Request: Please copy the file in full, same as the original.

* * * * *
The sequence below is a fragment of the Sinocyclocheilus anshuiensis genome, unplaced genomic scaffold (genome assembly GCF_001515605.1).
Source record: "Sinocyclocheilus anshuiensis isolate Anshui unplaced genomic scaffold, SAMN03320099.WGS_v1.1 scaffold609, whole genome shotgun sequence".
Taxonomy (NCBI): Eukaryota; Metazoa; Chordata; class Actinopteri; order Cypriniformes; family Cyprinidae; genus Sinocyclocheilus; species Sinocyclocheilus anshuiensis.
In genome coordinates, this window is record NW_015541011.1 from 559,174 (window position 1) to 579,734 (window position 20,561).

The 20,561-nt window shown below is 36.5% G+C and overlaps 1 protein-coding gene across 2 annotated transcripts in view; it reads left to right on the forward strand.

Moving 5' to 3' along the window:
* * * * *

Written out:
The sequence below is a fragment of the Sinocyclocheilus anshuiensis genome, unplaced genomic scaffold (genome assembly GCF_001515605.1).
Source record: "Sinocyclocheilus anshuiensis isolate Anshui unplaced genomic scaffold, SAMN03320099.WGS_v1.1 scaffold609, whole genome shotgun sequence".
Taxonomy (NCBI): Eukaryota; Metazoa; Chordata; class Actinopteri; order Cypriniformes; family Cyprinidae; genus Sinocyclocheilus; species Sinocyclocheilus anshuiensis.
In genome coordinates, this window is record NW_015541011.1 from 559,174 (window position 1) to 579,734 (window position 20,561).

The 20,561-nt window shown below is 36.5% G+C and overlaps 1 protein-coding gene across 2 annotated transcripts in view; it reads left to right on the forward strand.

Moving 5' to 3' along the window: